Furthermore, there is a significant cost involved. The BBC reported that the Scottish Environment Protection Agency had, as of April 2021, spent a total of £790,000 on recovery from an attack on Christmas Eve 2020, and that it was expected that a full recovery would in fact take up the remainder of 2021-22. In addition, South and City College Birmingham, which has approximately 13,000 students, had to close all of its campuses in March 2021 following a ransomware attack.

Defining vulnerabilities

The most common attack vectors for ransomware are:

  • phishing emails that masquerade as originating from trusted sources to lure the victim to click on a hyperlink or open an attachment containing a malicious file;
  • USB and other removable media. For example, in September 2016, residents of the Australian city of Pakenham reported receiving USB devices in their mailboxes masquerading as a promotional offer from Netflix;
  • malicious ‘drive-by downloads’ that happen without the knowledge of the victim when they visit a compromised website. It is important to appreciate that this is not restricted to obscure or illegal websites. For example, AOL, BBC, New York Times and NFL websites were all compromised through hijacked adverts; and
  • using a brute force attack to compromise a legitimate Remote Desktop Protocol (RDP). The RDP is intended to enable authorised IT administrators to remotely configure or use a user’s machine.

The remote working practices and impacts from COVID-19 have exacerbated many organisations’ vulnerabilities to these sorts of attacks.

Prevention is the best cure

Since ransomware is so difficult to recover from, the best protection from such malware is overwhelmingly preventative. In light of this, organisations should consider implementing:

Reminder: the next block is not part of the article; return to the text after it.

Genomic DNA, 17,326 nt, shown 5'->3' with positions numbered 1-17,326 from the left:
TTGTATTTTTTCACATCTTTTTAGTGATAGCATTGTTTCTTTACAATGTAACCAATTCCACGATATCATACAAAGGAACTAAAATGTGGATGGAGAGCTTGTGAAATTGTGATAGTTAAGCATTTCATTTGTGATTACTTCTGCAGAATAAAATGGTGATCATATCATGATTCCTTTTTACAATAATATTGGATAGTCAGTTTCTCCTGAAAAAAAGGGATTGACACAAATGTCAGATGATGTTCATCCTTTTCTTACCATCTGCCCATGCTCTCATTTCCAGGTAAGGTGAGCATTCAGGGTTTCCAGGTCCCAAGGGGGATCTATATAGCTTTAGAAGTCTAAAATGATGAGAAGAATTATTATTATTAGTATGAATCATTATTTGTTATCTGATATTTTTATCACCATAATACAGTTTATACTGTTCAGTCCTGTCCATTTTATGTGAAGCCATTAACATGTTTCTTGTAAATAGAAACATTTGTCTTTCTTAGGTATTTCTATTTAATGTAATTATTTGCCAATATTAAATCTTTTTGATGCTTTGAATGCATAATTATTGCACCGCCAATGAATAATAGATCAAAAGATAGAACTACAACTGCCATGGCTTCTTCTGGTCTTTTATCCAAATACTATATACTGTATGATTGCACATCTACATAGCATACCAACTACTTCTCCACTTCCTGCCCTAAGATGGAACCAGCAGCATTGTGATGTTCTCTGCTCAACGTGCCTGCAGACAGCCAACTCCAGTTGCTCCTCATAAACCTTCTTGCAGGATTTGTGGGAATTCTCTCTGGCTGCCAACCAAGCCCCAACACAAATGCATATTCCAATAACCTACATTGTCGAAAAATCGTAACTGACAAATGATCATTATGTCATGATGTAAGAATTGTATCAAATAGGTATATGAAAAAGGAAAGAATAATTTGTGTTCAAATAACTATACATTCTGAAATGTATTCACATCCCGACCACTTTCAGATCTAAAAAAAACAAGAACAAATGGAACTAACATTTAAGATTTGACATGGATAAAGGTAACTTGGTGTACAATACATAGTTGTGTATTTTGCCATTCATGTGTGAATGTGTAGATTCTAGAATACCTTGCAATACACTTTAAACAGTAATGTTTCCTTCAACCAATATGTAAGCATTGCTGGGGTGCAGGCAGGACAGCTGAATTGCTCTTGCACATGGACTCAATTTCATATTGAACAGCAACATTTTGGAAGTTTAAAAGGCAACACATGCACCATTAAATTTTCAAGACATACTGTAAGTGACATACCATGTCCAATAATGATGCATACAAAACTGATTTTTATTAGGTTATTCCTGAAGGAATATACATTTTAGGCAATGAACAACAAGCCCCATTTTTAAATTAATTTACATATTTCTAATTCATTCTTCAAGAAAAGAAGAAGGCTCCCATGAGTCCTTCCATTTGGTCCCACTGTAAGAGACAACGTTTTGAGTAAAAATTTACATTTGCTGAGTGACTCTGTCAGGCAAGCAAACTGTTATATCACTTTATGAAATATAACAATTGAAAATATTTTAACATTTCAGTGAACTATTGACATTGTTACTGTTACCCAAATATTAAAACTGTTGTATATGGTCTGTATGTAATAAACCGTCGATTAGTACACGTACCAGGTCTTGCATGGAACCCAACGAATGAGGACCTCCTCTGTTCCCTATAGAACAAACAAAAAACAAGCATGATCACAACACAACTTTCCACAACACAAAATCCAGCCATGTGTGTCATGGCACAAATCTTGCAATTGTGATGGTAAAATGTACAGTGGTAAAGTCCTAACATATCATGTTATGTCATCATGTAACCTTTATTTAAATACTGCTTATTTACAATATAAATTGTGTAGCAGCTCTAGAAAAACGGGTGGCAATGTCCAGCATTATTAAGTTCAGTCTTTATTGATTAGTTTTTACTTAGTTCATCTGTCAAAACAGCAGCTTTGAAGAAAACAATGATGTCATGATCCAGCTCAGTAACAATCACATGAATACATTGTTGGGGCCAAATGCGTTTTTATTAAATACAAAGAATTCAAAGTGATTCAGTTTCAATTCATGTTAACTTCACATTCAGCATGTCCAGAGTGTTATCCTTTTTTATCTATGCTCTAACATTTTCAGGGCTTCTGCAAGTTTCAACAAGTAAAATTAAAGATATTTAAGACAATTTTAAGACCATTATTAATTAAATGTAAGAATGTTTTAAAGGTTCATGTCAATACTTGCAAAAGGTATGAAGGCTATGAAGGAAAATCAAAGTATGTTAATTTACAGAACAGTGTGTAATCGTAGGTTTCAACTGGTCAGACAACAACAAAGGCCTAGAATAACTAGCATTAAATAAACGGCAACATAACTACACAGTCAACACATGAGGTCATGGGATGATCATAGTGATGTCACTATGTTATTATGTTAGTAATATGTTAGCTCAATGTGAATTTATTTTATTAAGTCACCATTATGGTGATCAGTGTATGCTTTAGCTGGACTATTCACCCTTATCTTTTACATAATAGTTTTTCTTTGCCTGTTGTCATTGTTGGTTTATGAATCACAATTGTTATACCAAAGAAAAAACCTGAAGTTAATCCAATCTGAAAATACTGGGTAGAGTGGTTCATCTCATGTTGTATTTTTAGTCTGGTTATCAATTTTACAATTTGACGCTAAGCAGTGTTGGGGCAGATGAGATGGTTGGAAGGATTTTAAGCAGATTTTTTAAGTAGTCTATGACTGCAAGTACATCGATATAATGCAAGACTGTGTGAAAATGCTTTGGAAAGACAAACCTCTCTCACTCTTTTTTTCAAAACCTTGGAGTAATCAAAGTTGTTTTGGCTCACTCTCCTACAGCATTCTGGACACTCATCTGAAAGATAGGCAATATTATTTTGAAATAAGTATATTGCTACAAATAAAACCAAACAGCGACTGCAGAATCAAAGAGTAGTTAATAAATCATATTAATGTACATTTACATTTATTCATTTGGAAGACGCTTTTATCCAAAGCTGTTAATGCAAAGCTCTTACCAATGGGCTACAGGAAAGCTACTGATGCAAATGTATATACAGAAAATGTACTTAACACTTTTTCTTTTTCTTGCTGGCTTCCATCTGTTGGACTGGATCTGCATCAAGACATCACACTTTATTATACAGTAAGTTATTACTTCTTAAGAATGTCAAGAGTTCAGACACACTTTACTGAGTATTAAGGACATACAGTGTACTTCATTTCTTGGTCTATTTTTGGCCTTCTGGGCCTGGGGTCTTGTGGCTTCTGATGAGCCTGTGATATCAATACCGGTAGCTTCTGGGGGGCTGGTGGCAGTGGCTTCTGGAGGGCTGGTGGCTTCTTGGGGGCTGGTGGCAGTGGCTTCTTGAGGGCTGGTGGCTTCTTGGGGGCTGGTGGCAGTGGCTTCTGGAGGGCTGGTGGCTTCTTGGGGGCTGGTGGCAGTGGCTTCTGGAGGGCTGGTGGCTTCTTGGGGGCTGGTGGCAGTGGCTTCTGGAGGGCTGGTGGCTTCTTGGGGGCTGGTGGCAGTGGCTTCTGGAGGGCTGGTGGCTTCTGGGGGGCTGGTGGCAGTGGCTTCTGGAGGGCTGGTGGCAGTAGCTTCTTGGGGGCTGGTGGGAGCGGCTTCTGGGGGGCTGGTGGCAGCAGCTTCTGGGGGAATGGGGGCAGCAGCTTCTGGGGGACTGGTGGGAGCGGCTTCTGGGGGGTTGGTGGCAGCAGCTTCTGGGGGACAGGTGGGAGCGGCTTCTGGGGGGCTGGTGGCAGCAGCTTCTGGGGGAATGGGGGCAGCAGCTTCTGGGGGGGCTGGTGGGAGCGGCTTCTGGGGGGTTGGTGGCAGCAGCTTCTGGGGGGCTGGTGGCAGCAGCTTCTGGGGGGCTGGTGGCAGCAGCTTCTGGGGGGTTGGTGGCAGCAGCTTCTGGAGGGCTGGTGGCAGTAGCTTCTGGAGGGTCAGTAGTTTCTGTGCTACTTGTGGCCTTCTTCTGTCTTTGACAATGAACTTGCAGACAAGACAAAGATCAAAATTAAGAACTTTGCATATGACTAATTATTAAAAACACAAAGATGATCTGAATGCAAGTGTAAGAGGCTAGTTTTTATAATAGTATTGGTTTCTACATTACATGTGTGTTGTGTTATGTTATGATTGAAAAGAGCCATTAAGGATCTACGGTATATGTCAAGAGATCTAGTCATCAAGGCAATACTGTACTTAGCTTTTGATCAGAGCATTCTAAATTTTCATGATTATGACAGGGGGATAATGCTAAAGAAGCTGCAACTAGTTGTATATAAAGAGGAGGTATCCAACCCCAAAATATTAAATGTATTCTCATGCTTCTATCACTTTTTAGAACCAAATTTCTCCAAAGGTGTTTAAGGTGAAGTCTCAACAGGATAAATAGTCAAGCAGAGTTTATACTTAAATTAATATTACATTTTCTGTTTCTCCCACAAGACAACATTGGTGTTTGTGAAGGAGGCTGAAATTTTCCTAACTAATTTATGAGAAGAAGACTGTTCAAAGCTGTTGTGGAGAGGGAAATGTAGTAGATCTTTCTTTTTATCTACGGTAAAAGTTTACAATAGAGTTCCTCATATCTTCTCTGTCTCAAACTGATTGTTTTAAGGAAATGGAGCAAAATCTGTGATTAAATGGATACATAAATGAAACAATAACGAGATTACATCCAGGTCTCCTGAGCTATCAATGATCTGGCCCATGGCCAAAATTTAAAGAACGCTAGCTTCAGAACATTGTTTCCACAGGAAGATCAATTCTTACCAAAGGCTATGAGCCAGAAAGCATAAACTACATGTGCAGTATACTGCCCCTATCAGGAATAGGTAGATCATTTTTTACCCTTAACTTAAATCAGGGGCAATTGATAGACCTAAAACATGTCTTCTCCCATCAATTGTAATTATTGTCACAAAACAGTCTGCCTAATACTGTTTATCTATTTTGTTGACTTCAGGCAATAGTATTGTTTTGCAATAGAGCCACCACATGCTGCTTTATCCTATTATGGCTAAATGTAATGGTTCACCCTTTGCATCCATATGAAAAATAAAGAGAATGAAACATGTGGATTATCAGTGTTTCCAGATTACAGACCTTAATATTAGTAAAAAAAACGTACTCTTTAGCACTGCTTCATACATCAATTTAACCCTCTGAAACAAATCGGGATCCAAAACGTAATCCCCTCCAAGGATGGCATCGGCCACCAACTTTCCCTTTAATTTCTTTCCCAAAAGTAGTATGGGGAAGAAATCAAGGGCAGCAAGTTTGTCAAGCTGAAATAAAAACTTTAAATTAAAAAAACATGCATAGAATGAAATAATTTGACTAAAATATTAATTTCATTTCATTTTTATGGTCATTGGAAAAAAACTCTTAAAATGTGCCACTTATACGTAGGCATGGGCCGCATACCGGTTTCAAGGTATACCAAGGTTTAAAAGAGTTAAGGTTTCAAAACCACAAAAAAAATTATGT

• organisational controls, namely:
    • appropriate policies and training to educate employees to identify and not interact with phishing emails or suspicious websites, and not to use unauthorised USB or removable media; and
    • a business continuity and disaster recovery plan, which is subject to regular testing;
  • technical controls to:
    • install antivirus software;
    • accept authorised security patches / updates to operating systems and software to proactively address vulnerabilities;
    • disable USB ports and RDP if they are unnecessary;
    • ‘whitelist’ authorised USB devices and software;
    • configure necessary RDP so that it is only accessible through an internal network, subject to multi factor authentication and strong passwords; and
    • use regular backups following the 3-2-1 rule (3 copies of the data, 2 different types of media and 1 version stored offsite).

Trilateral’s Data Governance and Cyber Risk Team has significant experience supporting organisations in implementing appropriate security measures in respect of personal data, and / or raising internal awareness of the importance of data protection. We offer a range of data protection services, including audit and assessment, vulnerability scanning and penetration testing, and compliance support services. For more information please feel free to contact our advisers, who would be more than happy to help.